This blog is a record of my adventures as a copper plate etcher and printmaker. I'm a self-taught amateur learning from the ground up.
"I will again define etching as an impression set down on a copper plate from nature or life -- not a built up, elaborated composition."
Joseph Pennell

Saturday, May 29, 2010

Twice Bitten

I took some advice from the Wet Canvas Forum to re-ground and re-bite the plate. Here is the 2nd proof of the re-bitten plate. For the most part I did not re-needle the original lines and concentrated on those areas that had not bitten at all the first time around. As I suppose was inevitable, the original lines and the newly bitten lines did not match exactly though I tried to stop out and time the biting so they would be as close as possible. The newly bitten lines ended up a bit darker so on the second proof I wiped those areas more to remove more ink. That worked pretty well as you may (or may not) agree, and if I spend more time I can probably get the match even closer. Comments would be very welcome.

Sunday, May 23, 2010

Take Me Down To The River

As I’ve mentioned before, I live about a half mile from the Delaware River in west-central New Jersey. Several weeks ago I drove a few miles north to one of the few bridges across the river at Riegelsville, Pennsylvania. The bridge was built by Roebling & Sons of New Jersey in 1904, the same firm that built the Brooklyn Bridge. It’s a beautiful suspension bridge, one of a handful of continuous wire-rope suspension bridges in the country. For all that, it’s a small, country-sized bridge that replaced the original covered bridge built there in the 1830’s though it uses the original stone supports. I drive across this bridge every day as I go to and from work in Easton, Pa.

Anyway, it was one of the local sites I wanted to capture in an etching and I decided this was a good weekend to make the plate and pull a proof or two. I still have a lot to learn about drawing, etching and printmaking and I took a few more small steps forward through working on this project.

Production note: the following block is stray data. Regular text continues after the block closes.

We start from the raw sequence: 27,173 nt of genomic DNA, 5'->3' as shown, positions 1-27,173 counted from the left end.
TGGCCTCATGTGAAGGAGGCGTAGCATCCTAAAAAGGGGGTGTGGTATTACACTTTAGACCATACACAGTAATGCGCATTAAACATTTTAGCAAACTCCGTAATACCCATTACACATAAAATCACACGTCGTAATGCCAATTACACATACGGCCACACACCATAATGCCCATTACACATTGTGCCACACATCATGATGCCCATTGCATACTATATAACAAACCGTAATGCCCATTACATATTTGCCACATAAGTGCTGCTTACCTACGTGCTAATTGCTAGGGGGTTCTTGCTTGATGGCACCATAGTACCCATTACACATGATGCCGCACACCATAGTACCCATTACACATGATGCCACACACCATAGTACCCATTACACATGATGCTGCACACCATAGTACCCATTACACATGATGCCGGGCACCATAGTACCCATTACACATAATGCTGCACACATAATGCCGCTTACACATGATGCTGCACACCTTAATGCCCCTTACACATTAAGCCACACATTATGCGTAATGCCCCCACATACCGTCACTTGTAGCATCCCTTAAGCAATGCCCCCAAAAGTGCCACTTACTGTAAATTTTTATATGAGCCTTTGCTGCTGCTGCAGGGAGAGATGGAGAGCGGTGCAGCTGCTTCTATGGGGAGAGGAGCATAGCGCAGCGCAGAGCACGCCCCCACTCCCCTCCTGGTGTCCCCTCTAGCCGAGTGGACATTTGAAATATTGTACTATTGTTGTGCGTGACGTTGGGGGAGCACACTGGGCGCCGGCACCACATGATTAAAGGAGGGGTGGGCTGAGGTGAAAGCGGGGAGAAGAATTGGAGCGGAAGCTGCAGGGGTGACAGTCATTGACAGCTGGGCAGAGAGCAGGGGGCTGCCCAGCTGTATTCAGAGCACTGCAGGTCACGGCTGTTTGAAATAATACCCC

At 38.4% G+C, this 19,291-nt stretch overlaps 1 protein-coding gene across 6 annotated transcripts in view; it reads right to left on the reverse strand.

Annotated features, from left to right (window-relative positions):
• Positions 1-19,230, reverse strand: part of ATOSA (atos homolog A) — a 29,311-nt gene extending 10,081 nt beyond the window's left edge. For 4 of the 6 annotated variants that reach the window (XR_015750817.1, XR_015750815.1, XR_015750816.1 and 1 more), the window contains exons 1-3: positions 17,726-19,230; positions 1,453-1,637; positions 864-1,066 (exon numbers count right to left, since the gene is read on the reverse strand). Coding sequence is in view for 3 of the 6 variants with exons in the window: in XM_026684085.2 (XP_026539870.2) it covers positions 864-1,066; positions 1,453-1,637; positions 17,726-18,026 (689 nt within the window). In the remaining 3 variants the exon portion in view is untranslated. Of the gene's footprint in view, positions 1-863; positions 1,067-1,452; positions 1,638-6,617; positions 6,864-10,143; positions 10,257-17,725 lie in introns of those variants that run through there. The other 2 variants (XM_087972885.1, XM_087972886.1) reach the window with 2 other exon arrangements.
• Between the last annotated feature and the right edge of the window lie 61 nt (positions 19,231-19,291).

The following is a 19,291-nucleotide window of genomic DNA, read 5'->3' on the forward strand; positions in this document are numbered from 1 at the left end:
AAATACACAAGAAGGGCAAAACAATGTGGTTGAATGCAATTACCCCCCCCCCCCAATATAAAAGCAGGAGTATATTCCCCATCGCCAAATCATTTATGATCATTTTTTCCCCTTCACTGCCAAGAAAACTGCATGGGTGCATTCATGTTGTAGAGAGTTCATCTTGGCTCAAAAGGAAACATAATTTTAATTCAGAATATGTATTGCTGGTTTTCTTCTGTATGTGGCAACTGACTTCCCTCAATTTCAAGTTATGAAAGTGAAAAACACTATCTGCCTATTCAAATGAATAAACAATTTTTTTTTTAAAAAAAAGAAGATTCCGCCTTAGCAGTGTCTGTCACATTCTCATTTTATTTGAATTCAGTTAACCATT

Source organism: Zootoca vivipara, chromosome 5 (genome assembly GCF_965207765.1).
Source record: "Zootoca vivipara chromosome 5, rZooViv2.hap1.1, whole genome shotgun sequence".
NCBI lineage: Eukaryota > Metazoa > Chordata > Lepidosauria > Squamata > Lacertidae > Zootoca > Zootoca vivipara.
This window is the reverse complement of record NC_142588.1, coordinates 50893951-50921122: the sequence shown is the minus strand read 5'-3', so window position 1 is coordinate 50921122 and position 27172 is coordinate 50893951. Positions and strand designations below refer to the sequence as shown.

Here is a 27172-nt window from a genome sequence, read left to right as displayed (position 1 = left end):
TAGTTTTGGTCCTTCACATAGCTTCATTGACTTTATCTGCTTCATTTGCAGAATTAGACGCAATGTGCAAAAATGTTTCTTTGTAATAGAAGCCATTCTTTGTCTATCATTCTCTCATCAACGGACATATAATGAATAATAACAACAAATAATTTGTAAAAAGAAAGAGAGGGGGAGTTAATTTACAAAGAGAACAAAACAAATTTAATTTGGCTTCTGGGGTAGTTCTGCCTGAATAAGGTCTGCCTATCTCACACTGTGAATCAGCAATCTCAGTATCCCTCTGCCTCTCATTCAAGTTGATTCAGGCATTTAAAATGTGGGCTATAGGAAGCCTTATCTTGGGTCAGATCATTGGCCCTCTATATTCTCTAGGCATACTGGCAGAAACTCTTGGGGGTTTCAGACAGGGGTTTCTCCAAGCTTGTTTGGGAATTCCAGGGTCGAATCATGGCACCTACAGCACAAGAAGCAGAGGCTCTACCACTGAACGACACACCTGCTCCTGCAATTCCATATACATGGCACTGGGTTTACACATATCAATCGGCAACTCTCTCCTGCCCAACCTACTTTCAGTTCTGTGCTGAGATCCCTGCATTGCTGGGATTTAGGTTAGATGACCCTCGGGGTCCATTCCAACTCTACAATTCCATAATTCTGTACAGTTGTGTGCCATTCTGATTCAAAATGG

I would very much appreciate hearing them people's opinions about problems. In my opinion the image is too light. I don't think this was because of the biting but with the needling or, to go back even further, with the grounding. I used a standard liquid hard ground but since I had problems with a previous plate where the acid leeched through a bit I decided to put two coats on this time. That may still have worked out but I didn’t account for that extra thickness when I needled the plate and I did clear the lines properly. They looked OK up to a point, and my lack of experience told me they were OK, but in reality they still had some measure of the ground left on them. This resulted in some lines not coming out at all and others that were very light or incomplete.

I don’t necessarily think that proved to be a complete disaster, but there are some elements that I wish were not so spotty and the lines I needled for the water are pretty much nonexistent. Again, I would appreciate opinions on this. I was not going for an architectural copy of the bridge but an impressionistic interpretation having drawn it from nature. I do think I will add some dry point to give some appearance to the water.

On the other hand, this is my first real drawing from nature turned into an etched plate and a print. So whatever its faults, I’m excited and pleased.

Here are the facts: Bridge over the Delaware River at Riegelsville, Penna.; 3” x 4” copper plate etching from nature; Graphic Chemical’s bone black etching ink on their generic cotton house paper.

Sunday, May 16, 2010

Finis Origine Pendet

Bertha C. Jacques co-founded the Chicago Society of Etchers in 1910 and helped launch a revival of American fine art printmaking that included hundreds of female artists. Many printmaking programs and art societies sprang up as a result.

I like the photo above. The young woman is obviously determined to produce a print. Not only is she exerting herself physically but she has made the effort to establish at least a rudimentary studio space in the corner of her room. From the style of her hair and dress I'm guessing the photo dates from the 1920's or 30's. If the latter she is perhaps one of the many women and men taking advantage of the New Deal's WPA art programs, many of which were home-grown operations. The room and furnishings seem to confirm a humble situation in life as much as her clothing and lack of high style. In spite of these things, or perhaps because of them, she is pursuing something beyond the drudgery of day to day existence in order to speak in way available only to those who try.